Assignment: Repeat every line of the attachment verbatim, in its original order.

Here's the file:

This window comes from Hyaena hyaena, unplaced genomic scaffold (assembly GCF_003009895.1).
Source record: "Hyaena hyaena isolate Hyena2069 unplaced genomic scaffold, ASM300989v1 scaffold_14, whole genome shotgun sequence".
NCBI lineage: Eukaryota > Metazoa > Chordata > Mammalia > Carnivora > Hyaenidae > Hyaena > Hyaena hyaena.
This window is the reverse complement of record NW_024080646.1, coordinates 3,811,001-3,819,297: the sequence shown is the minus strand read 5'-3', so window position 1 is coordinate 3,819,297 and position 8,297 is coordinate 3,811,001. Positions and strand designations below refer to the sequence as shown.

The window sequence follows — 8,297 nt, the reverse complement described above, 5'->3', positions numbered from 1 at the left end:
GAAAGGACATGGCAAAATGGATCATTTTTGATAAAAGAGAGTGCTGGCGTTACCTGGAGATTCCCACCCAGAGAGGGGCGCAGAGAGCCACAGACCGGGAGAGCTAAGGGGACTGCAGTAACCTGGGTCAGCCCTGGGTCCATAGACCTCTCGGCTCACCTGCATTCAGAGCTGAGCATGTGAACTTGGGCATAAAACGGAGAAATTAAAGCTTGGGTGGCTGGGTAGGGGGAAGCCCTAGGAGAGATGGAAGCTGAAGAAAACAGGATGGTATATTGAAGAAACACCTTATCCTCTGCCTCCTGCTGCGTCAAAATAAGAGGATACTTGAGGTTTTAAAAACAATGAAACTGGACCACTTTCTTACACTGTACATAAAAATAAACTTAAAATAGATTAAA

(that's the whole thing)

This window comes from Hyaena hyaena, unplaced genomic scaffold (assembly GCF_003009895.1).
Source record: "Hyaena hyaena isolate Hyena2069 unplaced genomic scaffold, ASM300989v1 scaffold_14, whole genome shotgun sequence".
NCBI lineage: Eukaryota > Metazoa > Chordata > Mammalia > Carnivora > Hyaenidae > Hyaena > Hyaena hyaena.
This window is the reverse complement of record NW_024080646.1, coordinates 3,811,001-3,819,297: the sequence shown is the minus strand read 5'-3', so window position 1 is coordinate 3,819,297 and position 8,297 is coordinate 3,811,001. Positions and strand designations below refer to the sequence as shown.

The window sequence follows — 8,297 nt, the reverse complement described above, 5'->3', positions numbered from 1 at the left end:
GAAAGGACATGGCAAAATGGATCATTTTTGATAAAAGAGAGTGCTGGCGTTACCTGGAGATTCCCACCCAGAGAGGGGCGCAGAGAGCCACAGACCGGGAGAGCTAAGGGGACTGCAGTAACCTGGGTCAGCCCTGGGTCCATAGACCTCTCGGCTCACCTGCATTCAGAGCTGAGCATGTGAACTTGGGCATAAAACGGAGAAATTAAAGCTTGGGTGGCTGGGTAGGGGGAAGCCCTAGGAGAGATGGAAGCTGAAGAAAACAGGATGGTATATTGAAGAAACACCTTATCCTCTGCCTCCTGCTGCGTCAAAATAAGAGGATACTTGAGGTTTTAAAAACAATGAAACTGGACCACTTTCTTACACTGTACATAAAAATAAACTTAAAATAGATTAAA